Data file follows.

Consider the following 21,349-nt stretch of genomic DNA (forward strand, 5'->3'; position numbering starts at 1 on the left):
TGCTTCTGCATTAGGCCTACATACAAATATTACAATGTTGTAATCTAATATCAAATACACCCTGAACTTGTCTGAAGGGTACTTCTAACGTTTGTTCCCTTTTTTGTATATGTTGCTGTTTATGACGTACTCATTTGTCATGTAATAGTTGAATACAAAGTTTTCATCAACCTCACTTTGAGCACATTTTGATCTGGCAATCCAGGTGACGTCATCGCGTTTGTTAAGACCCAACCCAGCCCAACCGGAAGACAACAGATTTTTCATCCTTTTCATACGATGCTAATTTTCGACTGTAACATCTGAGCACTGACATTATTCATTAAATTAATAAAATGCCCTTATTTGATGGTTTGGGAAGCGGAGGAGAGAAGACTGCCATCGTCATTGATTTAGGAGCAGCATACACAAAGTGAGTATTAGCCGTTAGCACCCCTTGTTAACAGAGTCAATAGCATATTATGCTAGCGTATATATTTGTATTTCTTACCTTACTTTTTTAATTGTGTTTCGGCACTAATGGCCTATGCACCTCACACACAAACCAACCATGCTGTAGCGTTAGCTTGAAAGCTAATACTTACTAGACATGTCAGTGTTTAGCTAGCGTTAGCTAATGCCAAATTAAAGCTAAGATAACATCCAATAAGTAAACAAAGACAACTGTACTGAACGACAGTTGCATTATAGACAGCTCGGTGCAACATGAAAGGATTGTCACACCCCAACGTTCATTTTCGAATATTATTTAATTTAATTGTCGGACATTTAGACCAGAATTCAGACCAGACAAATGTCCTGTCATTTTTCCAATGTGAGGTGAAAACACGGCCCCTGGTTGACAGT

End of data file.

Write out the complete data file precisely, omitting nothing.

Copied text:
Consider the following 21,349-nt stretch of genomic DNA (forward strand, 5'->3'; position numbering starts at 1 on the left):
TGCTTCTGCATTAGGCCTACATACAAATATTACAATGTTGTAATCTAATATCAAATACACCCTGAACTTGTCTGAAGGGTACTTCTAACGTTTGTTCCCTTTTTTGTATATGTTGCTGTTTATGACGTACTCATTTGTCATGTAATAGTTGAATACAAAGTTTTCATCAACCTCACTTTGAGCACATTTTGATCTGGCAATCCAGGTGACGTCATCGCGTTTGTTAAGACCCAACCCAGCCCAACCGGAAGACAACAGATTTTTCATCCTTTTCATACGATGCTAATTTTCGACTGTAACATCTGAGCACTGACATTATTCATTAAATTAATAAAATGCCCTTATTTGATGGTTTGGGAAGCGGAGGAGAGAAGACTGCCATCGTCATTGATTTAGGAGCAGCATACACAAAGTGAGTATTAGCCGTTAGCACCCCTTGTTAACAGAGTCAATAGCATATTATGCTAGCGTATATATTTGTATTTCTTACCTTACTTTTTTAATTGTGTTTCGGCACTAATGGCCTATGCACCTCACACACAAACCAACCATGCTGTAGCGTTAGCTTGAAAGCTAATACTTACTAGACATGTCAGTGTTTAGCTAGCGTTAGCTAATGCCAAATTAAAGCTAAGATAACATCCAATAAGTAAACAAAGACAACTGTACTGAACGACAGTTGCATTATAGACAGCTCGGTGCAACATGAAAGGATTGTCACACCCCAACGTTCATTTTCGAATATTATTTAATTTAATTGTCGGACATTTAGACCAGAATTCAGACCAGACAAATGTCCTGTCATTTTTCCAATGTGAGGTGAAAACACGGCCCCTGGTTGACAGT